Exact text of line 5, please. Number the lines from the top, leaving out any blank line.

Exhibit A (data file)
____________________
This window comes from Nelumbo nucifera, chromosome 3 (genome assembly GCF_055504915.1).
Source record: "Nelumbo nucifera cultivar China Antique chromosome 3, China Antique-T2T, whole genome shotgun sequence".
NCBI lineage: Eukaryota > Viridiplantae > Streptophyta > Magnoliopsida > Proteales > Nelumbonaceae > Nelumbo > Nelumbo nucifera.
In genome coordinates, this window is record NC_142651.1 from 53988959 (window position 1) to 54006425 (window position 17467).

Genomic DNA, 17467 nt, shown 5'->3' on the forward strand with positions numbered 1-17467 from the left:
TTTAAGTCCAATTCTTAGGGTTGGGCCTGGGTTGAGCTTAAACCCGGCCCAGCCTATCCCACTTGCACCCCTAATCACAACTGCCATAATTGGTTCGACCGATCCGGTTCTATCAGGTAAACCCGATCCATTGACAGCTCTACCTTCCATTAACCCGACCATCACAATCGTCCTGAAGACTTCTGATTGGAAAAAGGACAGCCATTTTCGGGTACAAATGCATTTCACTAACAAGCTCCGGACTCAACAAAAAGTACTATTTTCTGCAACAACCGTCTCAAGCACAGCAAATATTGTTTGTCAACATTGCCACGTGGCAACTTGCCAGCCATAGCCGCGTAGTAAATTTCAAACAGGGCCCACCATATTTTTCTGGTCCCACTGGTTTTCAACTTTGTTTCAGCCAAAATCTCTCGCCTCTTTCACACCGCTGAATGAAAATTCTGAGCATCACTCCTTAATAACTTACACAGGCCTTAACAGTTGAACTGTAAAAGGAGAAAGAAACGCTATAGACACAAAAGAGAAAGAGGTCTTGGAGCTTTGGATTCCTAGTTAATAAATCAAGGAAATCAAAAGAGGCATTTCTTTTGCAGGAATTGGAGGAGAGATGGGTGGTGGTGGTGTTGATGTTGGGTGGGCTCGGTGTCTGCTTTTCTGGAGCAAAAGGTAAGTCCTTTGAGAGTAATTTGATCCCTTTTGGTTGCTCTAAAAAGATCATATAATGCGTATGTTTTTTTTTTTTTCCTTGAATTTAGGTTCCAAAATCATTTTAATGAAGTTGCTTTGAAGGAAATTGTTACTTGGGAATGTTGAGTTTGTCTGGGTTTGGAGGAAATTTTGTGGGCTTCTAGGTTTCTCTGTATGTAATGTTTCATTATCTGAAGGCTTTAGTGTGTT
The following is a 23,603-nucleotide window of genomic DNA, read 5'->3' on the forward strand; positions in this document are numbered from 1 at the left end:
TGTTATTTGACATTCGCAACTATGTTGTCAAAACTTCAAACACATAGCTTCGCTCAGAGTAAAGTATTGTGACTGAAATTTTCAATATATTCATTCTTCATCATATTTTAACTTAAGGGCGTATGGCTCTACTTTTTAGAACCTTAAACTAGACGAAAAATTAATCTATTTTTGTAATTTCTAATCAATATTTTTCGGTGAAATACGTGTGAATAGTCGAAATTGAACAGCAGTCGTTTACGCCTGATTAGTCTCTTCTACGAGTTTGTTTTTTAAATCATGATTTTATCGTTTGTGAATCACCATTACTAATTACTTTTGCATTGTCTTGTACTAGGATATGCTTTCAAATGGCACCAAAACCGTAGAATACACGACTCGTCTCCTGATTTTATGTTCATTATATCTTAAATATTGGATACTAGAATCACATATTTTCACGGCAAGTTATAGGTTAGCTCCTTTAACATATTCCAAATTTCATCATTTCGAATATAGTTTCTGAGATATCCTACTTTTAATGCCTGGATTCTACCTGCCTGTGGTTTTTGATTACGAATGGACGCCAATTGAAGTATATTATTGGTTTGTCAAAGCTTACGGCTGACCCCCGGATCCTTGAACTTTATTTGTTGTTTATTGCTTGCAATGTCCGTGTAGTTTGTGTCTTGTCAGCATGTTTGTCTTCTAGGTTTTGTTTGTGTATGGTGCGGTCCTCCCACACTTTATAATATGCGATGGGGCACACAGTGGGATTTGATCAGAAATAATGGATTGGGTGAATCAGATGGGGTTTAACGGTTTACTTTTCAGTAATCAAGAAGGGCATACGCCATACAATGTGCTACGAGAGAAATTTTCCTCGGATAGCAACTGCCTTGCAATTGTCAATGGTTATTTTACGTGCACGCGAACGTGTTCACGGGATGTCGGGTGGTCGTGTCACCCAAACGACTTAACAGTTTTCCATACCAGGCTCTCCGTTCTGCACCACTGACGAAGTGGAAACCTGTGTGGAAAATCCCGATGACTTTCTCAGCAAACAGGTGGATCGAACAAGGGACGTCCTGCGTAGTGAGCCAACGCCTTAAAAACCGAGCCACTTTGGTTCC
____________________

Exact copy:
Genomic DNA, 17467 nt, shown 5'->3' on the forward strand with positions numbered 1-17467 from the left: